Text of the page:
• Day 5: Shoulder Workout 2, Abs
  • Day 6: Back, Biceps
  • Day 7: Rest

If you're currently working with a different split than the one shown here, you can still incorporate this twice-a-week shoulder strategy. Just make sure your shoulder workouts follow a rest day and are never preceded by chest training.



Workout 1 Low Reps, Heavy Weight, Moderate Volume, Longer Rest

This workout focuses on training with heavier weights. After warming up, you'll start your workout by slinging a heavy load for a lower rep target. You'll also be taking a 90-second rest interval between all sets of multijoint moves to ensure more complete recovery (versus Workout 2).

The primary growth mechanism emphasized in this workout is mechanical tension, which is the overall load placed on the muscles, one of the three growth mechanisms (the other two are targeted in Workout 2). The higher overall load simply means you'll be working with weights closer to your one-rep max.

To optimize your workout, follow these rules:

  • Rest 90 seconds between sets of multijoint moves; 60 between single-joint.
  • Do as many warm-up sets as you need, but never take warm-ups to muscle failure.
  • Choose a weight that allows you to reach muscle failure at the target rep.
3-D Delts Workout 1
1

Standing Military Press

3 sets of 6 reps; do this movement seated if it's difficult to maintain good form using such a heavy weight.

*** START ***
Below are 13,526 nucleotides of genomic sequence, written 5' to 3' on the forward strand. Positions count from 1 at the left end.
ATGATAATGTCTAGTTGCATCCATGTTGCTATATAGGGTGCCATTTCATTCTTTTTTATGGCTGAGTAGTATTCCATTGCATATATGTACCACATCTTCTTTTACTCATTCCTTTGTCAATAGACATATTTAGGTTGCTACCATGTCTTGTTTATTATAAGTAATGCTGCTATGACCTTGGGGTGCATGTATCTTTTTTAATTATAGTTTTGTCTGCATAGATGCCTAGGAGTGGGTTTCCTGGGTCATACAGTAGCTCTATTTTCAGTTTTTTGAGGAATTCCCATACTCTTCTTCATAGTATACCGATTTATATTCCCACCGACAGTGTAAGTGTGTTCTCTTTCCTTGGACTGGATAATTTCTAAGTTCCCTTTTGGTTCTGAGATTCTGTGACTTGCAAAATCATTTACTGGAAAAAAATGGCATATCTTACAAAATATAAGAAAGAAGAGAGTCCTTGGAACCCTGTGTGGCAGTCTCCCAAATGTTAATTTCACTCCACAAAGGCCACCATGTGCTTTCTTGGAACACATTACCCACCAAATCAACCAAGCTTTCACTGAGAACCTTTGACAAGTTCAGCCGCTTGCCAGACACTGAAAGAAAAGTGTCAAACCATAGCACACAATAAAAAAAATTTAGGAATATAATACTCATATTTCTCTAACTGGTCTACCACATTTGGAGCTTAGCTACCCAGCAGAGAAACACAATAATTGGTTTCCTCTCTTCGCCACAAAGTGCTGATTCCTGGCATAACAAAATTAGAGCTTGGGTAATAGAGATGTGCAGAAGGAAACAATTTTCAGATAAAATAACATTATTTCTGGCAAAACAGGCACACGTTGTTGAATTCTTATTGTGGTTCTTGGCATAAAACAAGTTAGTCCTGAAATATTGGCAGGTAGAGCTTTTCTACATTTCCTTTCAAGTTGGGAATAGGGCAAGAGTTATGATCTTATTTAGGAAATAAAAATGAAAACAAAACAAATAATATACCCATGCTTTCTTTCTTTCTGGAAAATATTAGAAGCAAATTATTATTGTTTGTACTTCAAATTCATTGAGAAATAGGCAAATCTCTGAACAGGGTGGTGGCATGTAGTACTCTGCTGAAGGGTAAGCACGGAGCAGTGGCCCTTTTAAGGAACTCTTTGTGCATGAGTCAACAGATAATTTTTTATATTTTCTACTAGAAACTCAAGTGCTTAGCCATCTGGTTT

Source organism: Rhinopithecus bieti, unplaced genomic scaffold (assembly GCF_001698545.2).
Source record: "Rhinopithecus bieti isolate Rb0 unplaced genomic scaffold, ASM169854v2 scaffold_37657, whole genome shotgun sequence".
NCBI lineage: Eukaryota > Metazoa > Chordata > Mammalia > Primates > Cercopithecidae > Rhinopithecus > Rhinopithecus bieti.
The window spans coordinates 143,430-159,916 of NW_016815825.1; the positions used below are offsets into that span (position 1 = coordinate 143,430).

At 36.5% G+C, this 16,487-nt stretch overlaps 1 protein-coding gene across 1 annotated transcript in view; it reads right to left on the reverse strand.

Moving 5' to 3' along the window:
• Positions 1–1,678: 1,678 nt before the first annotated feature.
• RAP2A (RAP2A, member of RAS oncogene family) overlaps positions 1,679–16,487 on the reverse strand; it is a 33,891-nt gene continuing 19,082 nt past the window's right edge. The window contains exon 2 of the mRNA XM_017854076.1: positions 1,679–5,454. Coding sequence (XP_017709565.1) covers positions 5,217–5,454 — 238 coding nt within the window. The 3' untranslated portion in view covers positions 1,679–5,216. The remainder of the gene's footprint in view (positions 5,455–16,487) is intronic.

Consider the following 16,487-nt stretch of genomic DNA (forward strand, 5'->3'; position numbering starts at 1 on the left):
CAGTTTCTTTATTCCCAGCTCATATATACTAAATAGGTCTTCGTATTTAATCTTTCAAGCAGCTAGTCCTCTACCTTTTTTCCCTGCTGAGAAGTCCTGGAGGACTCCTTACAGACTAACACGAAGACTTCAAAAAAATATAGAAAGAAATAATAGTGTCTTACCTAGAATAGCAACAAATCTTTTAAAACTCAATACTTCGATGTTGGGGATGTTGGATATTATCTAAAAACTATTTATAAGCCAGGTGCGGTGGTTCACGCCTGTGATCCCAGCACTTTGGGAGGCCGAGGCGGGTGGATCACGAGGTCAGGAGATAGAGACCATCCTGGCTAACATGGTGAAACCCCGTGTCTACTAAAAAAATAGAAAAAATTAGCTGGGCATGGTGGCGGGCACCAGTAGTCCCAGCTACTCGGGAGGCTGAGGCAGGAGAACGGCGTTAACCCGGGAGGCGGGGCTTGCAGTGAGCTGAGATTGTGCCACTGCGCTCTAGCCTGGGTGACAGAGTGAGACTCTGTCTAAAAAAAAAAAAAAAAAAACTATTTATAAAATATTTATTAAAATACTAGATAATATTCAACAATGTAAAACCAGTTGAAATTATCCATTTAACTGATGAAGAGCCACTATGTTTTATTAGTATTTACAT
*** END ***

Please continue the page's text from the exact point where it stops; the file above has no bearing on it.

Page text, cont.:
Standing Military Press Standing Military Press

2

Arnold Press

3 sets of 8 reps
Arnold Dumbbell Press Arnold Dumbbell Press

3
Seated Bent-Over Rear Delt Raise Seated Bent-Over Rear Delt Raise

4

Dumbbell Lateral Raise

3 sets of 8 reps
Side Lateral Raise Side Lateral Raise


Bent-Over Rear-Delt Raise

Workout 2 High Volume, Moderate Reps, Moderate Weight, Limited Rest

Workout 2 is a high-volume routine (more total sets), including two supersets to ensure you're breaking down every last muscle fiber in your shoulders. The rest periods will be much shorter (30 seconds for single-joint; 60 for multijoint) to really boost the intensity of the workout and your conditioning. The moderate rep targets mean you'll be working with moderate weights.

While Workout 1 emphasized heavy weights to spur growth via mechanical tension, this workout instead relies on the other two mechanisms for growth: metabolic stress and muscle damage.

To optimize your workout, follow these rules:

  • Rest 60 seconds between sets of multijoint moves; 30 between single-joint.
  • Do as many warm-up sets as you need, but never take warm-ups to muscle failure.
  • Choose a weight that allows you to reach muscle failure at the target rep.
  • In a superset, complete both exercises back to back without resting. Then, take your rest interval before repeating for the total number of sets.
3D Delts Workout 2
1

Dumbbell Shoulder Press

4 sets of 10-12 reps
Dumbbell Shoulder Press Dumbbell Shoulder Press

2

Dumbbell Lateral Raise

3 sets of 12 reps
Side Lateral Raise Side Lateral Raise

Superset
3

Barbell Front Raise

4 sets of 12 reps
Barbell Front Raise Barbell Front Raise

Bent-Over Rear-Delt Raise

4 sets of 12 reps
Seated Bent-Over Rear Delt Raise Seated Bent-Over Rear Delt Raise

Superset
4

Cable Lateral Raise

3 sets of 12-15 reps per side
Cable Lateral Raise Cable Lateral Raise

Standing reverse cable fly

3 sets of 12-15 reps
Cable Rear Delt Fly Cable Rear Delt Fly


Twice a Week for Twice the Gains!

If you're new to training a muscle group twice over the course of your seven-day split, you should pace yourself for the first couple weeks so that a high degree of muscle soreness doesn't impede the remainder of your workouts.

Let your body adapt to the new level of intensity, and then go at it full throttle. If you've been doing the same old shoulder routine for a long while, chances are that all this extra stimulation will drive results!